KU students march for second EU vote

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STUDENTS and locals from Kingston joined thousands at the Peoples vote march on Saturday to demand a say in the final Brexit deal.

A survey conducted by the River showed that three quarters of Kingston students want a second referendum.

Many students at the march were protesting how they had not been old enough to vote in the first referendum and so felt they did not get a say in their future.

“It’s one of those things where we didn’t get a say in the referendum but it’s our life it affects,” said first year student at Kingston school of art, Ania Levy. “The government probably won’t do anything about it. It’s better than sitting at home and complaining about it though. It’s kind of redundant to be passive.”

Peoples’ Vote UK confirmed that over half a million people attended the march, making it the biggest rally of the decade.

Opponents have said that the march was undemocratic, as the people have already had their say in the first referendum.

Theresa May was among those who said the first result of the 2016 referendum should be respected.

Student Sam Folder-Hughes said: “A people’s vote is really important for everybody. Everybody who voted leave and everybody who voted remain. We know that the deal Theresa May is going to get is not going to be what people who voted leave wanted and it’s certainly not going to be what people who voted remain wanted.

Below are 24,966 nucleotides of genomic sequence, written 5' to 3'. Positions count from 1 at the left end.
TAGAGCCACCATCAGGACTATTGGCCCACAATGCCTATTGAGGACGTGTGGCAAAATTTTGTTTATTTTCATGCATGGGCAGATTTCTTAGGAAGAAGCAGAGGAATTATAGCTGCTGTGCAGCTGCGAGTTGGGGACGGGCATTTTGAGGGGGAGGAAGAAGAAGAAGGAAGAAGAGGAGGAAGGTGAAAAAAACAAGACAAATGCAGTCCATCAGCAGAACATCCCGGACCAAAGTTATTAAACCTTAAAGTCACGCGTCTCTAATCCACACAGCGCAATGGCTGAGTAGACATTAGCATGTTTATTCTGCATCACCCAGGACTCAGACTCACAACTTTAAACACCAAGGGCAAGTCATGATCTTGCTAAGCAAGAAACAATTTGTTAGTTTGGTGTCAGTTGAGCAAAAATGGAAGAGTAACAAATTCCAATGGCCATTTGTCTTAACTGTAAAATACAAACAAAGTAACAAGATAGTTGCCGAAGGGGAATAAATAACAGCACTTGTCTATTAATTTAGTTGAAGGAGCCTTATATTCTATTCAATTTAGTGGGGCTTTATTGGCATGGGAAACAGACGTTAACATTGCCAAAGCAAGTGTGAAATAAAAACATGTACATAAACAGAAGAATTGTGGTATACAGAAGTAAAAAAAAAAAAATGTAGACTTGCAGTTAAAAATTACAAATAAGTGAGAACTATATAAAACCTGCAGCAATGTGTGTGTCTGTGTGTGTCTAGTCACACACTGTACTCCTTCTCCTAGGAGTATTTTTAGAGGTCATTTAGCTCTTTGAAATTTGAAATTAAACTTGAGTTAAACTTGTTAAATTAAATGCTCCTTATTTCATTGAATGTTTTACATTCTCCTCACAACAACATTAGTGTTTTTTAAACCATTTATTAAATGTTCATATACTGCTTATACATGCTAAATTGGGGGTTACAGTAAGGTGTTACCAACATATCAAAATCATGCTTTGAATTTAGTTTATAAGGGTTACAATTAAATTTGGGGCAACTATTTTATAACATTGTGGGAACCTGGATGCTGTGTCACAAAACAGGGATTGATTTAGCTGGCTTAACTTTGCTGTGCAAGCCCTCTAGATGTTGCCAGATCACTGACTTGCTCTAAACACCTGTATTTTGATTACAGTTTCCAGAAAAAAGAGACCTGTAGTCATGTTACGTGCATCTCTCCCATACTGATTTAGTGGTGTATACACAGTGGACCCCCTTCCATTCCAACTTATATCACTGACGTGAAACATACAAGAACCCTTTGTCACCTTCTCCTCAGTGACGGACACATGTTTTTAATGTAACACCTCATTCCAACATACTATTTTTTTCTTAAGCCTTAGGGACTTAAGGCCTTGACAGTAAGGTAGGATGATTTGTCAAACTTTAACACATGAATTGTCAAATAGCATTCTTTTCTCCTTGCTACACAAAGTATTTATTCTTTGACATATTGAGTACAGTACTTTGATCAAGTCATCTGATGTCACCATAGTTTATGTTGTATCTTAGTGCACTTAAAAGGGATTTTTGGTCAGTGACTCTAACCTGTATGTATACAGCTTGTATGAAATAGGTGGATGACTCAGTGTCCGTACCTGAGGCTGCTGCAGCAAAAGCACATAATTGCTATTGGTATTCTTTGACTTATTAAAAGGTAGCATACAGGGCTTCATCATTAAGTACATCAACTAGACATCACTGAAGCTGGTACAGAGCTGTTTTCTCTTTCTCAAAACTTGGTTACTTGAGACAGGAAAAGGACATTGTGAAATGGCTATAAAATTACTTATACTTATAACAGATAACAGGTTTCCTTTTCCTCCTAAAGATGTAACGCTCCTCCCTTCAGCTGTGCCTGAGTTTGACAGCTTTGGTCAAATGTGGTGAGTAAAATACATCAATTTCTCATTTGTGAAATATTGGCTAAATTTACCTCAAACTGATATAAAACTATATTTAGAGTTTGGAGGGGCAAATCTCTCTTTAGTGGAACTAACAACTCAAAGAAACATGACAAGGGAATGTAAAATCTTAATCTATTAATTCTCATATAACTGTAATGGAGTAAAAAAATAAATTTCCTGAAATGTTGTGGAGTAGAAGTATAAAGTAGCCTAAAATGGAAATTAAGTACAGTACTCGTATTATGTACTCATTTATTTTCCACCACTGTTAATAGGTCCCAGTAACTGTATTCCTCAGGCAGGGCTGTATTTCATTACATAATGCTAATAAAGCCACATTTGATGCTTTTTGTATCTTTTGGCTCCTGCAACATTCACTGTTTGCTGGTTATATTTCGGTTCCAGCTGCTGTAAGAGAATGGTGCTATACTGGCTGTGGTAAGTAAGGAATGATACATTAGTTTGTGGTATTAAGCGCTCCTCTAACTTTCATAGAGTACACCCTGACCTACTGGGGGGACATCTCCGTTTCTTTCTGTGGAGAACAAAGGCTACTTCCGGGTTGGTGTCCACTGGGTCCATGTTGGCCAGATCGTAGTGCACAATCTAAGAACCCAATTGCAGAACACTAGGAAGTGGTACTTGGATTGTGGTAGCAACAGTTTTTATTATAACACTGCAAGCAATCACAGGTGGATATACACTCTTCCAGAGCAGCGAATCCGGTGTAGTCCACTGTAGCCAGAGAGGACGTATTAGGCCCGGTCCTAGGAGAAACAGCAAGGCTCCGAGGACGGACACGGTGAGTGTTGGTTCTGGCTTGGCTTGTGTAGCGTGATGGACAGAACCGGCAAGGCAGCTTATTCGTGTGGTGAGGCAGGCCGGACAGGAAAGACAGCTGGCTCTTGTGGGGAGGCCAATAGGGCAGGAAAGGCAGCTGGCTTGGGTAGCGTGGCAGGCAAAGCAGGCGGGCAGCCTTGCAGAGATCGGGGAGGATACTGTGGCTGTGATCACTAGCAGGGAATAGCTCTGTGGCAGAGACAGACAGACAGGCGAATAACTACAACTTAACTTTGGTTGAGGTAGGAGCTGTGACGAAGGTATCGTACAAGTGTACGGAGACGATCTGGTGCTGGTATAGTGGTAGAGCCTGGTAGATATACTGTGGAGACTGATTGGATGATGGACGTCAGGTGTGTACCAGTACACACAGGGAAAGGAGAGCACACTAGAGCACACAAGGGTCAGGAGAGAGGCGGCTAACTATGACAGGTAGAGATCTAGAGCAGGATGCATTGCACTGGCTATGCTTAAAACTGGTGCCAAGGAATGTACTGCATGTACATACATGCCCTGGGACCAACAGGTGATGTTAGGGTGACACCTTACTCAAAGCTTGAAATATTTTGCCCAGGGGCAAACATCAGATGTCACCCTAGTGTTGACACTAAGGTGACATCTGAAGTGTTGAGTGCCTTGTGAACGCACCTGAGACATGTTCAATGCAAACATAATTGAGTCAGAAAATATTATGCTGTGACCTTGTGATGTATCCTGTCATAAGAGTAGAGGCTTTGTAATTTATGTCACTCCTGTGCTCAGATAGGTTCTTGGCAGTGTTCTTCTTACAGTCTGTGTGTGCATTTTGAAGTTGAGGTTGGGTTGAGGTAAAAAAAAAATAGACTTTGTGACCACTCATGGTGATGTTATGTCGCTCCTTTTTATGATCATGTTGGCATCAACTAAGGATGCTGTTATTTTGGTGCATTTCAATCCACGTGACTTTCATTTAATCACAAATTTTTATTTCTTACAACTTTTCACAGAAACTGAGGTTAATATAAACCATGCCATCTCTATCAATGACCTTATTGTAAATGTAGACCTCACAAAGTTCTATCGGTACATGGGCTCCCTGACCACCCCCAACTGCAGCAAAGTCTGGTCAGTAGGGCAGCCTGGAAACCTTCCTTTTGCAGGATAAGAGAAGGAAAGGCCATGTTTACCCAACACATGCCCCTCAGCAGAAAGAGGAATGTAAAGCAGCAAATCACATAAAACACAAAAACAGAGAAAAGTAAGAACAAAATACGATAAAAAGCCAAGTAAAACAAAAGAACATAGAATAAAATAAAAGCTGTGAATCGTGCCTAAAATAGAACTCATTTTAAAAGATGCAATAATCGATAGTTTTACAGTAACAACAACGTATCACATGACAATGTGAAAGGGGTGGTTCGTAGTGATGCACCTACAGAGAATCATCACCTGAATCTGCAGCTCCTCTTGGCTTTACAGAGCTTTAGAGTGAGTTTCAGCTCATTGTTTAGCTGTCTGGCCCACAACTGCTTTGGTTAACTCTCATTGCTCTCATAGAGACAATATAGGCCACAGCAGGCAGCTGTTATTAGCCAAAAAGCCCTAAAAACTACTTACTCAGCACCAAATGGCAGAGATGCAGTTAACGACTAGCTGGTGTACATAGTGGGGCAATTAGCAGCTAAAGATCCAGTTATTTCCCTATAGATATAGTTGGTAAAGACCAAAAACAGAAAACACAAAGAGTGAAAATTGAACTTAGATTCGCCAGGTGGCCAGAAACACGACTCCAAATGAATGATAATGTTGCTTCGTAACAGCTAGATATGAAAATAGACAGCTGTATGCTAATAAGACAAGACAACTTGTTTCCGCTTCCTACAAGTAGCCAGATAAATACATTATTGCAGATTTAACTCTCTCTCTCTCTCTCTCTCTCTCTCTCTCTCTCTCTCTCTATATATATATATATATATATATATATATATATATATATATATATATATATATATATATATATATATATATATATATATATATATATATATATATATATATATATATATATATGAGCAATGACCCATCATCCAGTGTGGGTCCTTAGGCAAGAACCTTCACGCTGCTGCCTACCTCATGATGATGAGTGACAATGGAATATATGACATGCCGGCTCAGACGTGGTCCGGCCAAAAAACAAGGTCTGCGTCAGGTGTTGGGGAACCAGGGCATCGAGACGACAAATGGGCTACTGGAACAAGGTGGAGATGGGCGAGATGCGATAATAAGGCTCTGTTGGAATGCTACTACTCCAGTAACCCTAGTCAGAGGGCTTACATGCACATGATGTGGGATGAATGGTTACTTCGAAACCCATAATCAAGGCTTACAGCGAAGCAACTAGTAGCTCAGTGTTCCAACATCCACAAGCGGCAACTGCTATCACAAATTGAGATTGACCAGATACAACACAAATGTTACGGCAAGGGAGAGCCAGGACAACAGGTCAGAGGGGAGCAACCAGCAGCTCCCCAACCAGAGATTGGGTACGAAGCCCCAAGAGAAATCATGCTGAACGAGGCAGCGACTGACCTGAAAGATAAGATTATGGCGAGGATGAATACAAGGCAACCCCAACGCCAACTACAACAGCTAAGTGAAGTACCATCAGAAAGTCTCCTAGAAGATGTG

“So we need this say on the deal to make sure we get the best deal for our country. For students as well, so many weren’t old enough to vote and to have their right to live and work across Europe taken away from them without their consent.”

People at the march were concerned that Brexit is ruining relationships with other European countries.

Students at the march were particularly concerned how their right to live and work around Europe would be would be hindered after Brexit has taken place.

Folder-Hughes said: “When I talk to other students who have come from Europe, our image in Europe, it’s not necessarily the barriers the government will put up, it’s just that people don’t want to come here anymore. They don’t feel like it’s a welcome, tolerant, inclusive country and that’s really sad, because I do think it is still tolerant. Brexit is just one image,”

Local councillors from the Liberal Democrats also attended the march.

Kingston councillor Andreas Kirsch said: “It will massively impact their future. Many people who were involved in Brexit aren’t around anymore.

“But for these younger people, it’s their future, their lives. And their robbed of their ability to go to Europe to travel, to take all the benefits the European Union is offering. It’s quite sad that they got dropped of this. So I’m strongly in favour of getting all the young people involved in the new referendum.”

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